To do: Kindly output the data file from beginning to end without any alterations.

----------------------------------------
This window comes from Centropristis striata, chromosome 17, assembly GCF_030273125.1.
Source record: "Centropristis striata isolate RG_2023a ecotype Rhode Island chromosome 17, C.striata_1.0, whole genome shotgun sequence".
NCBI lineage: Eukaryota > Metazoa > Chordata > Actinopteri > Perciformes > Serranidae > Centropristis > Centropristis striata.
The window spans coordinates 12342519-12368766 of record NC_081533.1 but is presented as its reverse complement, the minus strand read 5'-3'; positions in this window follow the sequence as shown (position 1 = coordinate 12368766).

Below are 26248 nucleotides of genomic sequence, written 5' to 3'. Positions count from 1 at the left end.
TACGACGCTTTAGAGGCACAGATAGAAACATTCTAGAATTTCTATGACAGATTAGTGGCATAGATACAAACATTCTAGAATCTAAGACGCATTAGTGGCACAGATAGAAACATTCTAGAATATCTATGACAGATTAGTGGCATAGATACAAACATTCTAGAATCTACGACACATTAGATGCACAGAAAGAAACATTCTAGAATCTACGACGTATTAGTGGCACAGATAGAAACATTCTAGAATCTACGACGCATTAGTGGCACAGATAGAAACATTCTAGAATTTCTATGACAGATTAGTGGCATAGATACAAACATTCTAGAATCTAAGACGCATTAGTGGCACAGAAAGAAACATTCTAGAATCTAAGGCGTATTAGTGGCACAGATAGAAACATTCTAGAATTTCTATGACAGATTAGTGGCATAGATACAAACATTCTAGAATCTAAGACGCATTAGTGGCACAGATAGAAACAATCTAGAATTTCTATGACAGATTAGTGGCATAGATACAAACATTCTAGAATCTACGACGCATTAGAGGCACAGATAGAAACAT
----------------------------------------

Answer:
This window comes from Centropristis striata, chromosome 17, assembly GCF_030273125.1.
Source record: "Centropristis striata isolate RG_2023a ecotype Rhode Island chromosome 17, C.striata_1.0, whole genome shotgun sequence".
NCBI lineage: Eukaryota > Metazoa > Chordata > Actinopteri > Perciformes > Serranidae > Centropristis > Centropristis striata.
The window spans coordinates 12342519-12368766 of record NC_081533.1 but is presented as its reverse complement, the minus strand read 5'-3'; positions in this window follow the sequence as shown (position 1 = coordinate 12368766).

Below are 26248 nucleotides of genomic sequence, written 5' to 3'. Positions count from 1 at the left end.
TACGACGCTTTAGAGGCACAGATAGAAACATTCTAGAATTTCTATGACAGATTAGTGGCATAGATACAAACATTCTAGAATCTAAGACGCATTAGTGGCACAGATAGAAACATTCTAGAATATCTATGACAGATTAGTGGCATAGATACAAACATTCTAGAATCTACGACACATTAGATGCACAGAAAGAAACATTCTAGAATCTACGACGTATTAGTGGCACAGATAGAAACATTCTAGAATCTACGACGCATTAGTGGCACAGATAGAAACATTCTAGAATTTCTATGACAGATTAGTGGCATAGATACAAACATTCTAGAATCTAAGACGCATTAGTGGCACAGAAAGAAACATTCTAGAATCTAAGGCGTATTAGTGGCACAGATAGAAACATTCTAGAATTTCTATGACAGATTAGTGGCATAGATACAAACATTCTAGAATCTAAGACGCATTAGTGGCACAGATAGAAACAATCTAGAATTTCTATGACAGATTAGTGGCATAGATACAAACATTCTAGAATCTACGACGCATTAGAGGCACAGATAGAAACAT